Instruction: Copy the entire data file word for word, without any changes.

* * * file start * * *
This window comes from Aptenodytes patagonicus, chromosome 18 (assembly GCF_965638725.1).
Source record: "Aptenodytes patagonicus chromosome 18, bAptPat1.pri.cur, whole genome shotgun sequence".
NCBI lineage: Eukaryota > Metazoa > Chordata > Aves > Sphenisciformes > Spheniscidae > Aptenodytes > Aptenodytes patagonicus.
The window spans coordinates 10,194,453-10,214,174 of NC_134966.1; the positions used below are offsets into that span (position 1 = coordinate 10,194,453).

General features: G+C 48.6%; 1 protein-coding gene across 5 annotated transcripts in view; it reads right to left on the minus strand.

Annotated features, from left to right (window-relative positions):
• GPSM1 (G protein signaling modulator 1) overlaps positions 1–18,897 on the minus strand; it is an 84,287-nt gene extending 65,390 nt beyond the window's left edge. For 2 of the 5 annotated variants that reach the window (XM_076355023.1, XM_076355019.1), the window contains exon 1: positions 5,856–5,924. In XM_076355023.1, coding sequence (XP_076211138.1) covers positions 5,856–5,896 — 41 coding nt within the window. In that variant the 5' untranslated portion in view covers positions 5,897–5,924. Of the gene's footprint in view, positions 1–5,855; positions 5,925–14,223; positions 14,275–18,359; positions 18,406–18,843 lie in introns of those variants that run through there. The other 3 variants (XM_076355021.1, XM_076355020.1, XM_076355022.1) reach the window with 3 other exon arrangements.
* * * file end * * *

This window comes from Aptenodytes patagonicus, chromosome 18 (assembly GCF_965638725.1).
Source record: "Aptenodytes patagonicus chromosome 18, bAptPat1.pri.cur, whole genome shotgun sequence".
NCBI lineage: Eukaryota > Metazoa > Chordata > Aves > Sphenisciformes > Spheniscidae > Aptenodytes > Aptenodytes patagonicus.
The window spans coordinates 10,194,453-10,214,174 of NC_134966.1; the positions used below are offsets into that span (position 1 = coordinate 10,194,453).

General features: G+C 48.6%; 1 protein-coding gene across 5 annotated transcripts in view; it reads right to left on the minus strand.

Annotated features, from left to right (window-relative positions):
• GPSM1 (G protein signaling modulator 1) overlaps positions 1–18,897 on the minus strand; it is an 84,287-nt gene extending 65,390 nt beyond the window's left edge. For 2 of the 5 annotated variants that reach the window (XM_076355023.1, XM_076355019.1), the window contains exon 1: positions 5,856–5,924. In XM_076355023.1, coding sequence (XP_076211138.1) covers positions 5,856–5,896 — 41 coding nt within the window. In that variant the 5' untranslated portion in view covers positions 5,897–5,924. Of the gene's footprint in view, positions 1–5,855; positions 5,925–14,223; positions 14,275–18,359; positions 18,406–18,843 lie in introns of those variants that run through there. The other 3 variants (XM_076355021.1, XM_076355020.1, XM_076355022.1) reach the window with 3 other exon arrangements.